Farmers Water Company and the Pima County Department of Environmental Quality are still working to find out how E. coli may have gotten into the Madera Highlands water system, but they expect the issue to be resolved within 72 hours.
On Thursday afternoon, Farmers asked 1,400 customers to boil their water after sampling showed the possible presence of the E. coli bacteria.
Although it's not certain E. coli is in the water, Farmers increased the chlorination levels just in case additional tests confirm its presence, said Beth Gorman, a spokeswoman for the Pima County Department of Environmental Services.
"The public water system is taking confirmation samples today and they put a rush order with the lab to analyze the results," she said.
They will publish the results on their website: www.FarmersWaterCo.com
Farmers and PDEQ will test the yet water again to see if the chlorine took care of the issue.
"If resolved, the water system will lift the Boil Water Advisory and notify its consumers the water is safe to drink. If not resolved, the water system will continue with corrective actions," she said.
Jennifer Lynch, environmental quality manager for the water program at PDEQ, said that water companies only need to have one negative test after corrective measures are taken for the water to be considered safe.
The impacted area is south of Quail Creek and east of Union Pacific Railroad.
The communities affected include Madera Highlands, Madera Reserve, Colonia Real, Pasadera, Madera Shadows, Madera Foothills Estate and homes along Camino de la Canoa. The Continental School complex and the United Community Health Center are also covered by the boil advisory.
All public water systems are required to test for E. coli each month within the distribution system, Gorman said.
"The EPA has set a limit for E. coli at zero, which means any presence of the contaminant would trigger a Boil Water Advisory and corrective actions," Gorman said.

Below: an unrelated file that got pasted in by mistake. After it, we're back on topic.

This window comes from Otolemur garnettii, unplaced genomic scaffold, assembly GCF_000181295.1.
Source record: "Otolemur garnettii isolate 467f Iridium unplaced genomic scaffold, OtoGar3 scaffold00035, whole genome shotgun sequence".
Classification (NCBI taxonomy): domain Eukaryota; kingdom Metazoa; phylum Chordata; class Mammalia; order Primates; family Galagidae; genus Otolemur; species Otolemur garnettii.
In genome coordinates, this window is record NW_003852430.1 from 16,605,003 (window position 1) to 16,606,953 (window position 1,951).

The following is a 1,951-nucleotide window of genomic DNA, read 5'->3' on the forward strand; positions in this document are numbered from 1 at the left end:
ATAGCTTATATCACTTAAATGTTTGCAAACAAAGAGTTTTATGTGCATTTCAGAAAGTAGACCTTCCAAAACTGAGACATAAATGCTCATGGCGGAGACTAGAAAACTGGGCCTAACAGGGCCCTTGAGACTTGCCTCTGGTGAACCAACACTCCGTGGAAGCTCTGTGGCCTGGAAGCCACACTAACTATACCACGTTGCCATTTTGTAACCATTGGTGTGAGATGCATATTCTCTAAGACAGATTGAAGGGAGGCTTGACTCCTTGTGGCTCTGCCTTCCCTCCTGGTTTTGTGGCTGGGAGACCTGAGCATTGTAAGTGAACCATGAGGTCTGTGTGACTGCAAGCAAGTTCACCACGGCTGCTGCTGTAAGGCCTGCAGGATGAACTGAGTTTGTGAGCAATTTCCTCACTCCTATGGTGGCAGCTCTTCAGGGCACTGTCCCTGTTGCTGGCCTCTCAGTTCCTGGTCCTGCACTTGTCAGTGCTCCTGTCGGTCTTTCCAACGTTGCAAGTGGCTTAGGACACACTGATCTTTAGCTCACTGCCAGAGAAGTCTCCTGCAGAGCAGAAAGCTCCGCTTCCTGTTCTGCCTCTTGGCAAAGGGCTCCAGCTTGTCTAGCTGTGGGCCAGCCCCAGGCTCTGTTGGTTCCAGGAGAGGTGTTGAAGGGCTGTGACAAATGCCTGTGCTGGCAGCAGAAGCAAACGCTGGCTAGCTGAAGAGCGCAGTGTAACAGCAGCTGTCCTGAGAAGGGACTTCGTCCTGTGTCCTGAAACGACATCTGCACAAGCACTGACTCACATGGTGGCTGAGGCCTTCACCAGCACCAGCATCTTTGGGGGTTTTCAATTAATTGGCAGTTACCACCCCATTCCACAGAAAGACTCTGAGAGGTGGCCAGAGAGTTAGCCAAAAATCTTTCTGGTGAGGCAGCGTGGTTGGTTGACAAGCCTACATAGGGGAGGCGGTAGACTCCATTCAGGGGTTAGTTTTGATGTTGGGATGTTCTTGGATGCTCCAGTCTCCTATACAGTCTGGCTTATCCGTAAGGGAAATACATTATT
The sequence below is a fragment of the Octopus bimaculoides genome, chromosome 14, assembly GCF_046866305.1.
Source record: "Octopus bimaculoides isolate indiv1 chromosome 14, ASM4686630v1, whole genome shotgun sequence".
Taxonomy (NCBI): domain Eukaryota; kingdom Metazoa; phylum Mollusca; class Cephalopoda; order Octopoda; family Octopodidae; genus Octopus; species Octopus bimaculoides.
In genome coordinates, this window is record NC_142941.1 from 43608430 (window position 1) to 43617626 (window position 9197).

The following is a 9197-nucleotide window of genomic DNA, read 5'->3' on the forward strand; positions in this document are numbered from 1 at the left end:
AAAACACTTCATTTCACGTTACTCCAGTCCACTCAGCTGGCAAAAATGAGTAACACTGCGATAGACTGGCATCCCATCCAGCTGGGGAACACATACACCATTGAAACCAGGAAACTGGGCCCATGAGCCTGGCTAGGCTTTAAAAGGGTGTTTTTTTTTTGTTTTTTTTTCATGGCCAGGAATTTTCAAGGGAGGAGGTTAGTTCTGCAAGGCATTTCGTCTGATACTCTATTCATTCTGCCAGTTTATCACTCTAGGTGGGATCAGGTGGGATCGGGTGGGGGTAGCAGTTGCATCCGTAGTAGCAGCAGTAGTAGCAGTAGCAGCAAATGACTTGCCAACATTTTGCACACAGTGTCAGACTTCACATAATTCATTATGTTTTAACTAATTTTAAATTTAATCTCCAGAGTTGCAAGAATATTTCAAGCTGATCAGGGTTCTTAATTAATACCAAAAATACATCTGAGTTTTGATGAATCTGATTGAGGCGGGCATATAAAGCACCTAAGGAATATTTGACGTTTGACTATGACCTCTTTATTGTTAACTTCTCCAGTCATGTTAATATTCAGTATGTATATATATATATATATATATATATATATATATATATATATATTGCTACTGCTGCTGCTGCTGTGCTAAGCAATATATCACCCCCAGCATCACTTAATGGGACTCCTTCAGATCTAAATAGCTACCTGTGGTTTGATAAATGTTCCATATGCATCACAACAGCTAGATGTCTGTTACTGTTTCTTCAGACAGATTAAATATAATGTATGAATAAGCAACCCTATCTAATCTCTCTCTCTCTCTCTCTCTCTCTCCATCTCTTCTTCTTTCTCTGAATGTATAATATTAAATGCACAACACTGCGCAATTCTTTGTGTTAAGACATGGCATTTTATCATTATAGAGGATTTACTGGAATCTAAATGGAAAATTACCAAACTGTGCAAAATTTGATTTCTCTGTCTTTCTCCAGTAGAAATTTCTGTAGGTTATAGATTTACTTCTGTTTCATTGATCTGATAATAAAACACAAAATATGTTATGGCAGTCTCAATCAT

Federal and state rules mandate water systems issue a Boil Water Advisory once tests confirm E. coli, but Farmers issued the advisory "to be proactive and in the best interest of public health," Gorman said.
Farmers and PDEQ are investigating what caused the positive E. coli test results, but E. coli commonly enters the water system through increased run-off with recent rains, breaks in pipes, or treatment failure, Gorman said.
"Positive E. coli results are rare. I would say, on average, we see one or two per year," Gorman said. "We regulate 167 public water systems in Pima County."
Nan Walden, who along with her husband, Dick, own Farmers, said this is the first time they've had a positive test for E. coli.
“We just appreciate the understanding of the community,” Nan Walden said. “People have been really very nice and they realize we’re doing all we can and we really regret the inconvenience. We notified all the schools right away this morning, that was one of the first calls I made.”
Bottled water is being made available to affected customers at United Community Health Center, 1260 S. Campbell Road, in Green Valley from 9 a.m. to 7 p.m. daily as long as necessary.
During the first two hours of distribution Thursday, Farmers had already handed out 150 cases of water.
“We urge people to use bottled water and that’s why we’re making it available or they can safely boil water for three minutes and then the water is safe to drink,” Dick Walden said. “And it’s OK to bathe in it and take a shower, just keep your mouth shut.”
Escherichia coli (E. coli) bacteria normally live in the intestines of healthy people and animals. Most varieties of E. coli are harmless or cause relatively brief diarrhea. A few particularly nasty strains, such as E. coli O157:H7, can cause severe abdominal cramps, bloody diarrhea and vomiting.
“The main thing is not to panic, but to be careful. Especially with very young children and older people who may have sensitive systems. And if anyone gets sick consult their doctor,” Nan Walden said.
Customers living in the affected area can call (520) 879-7474 for further information.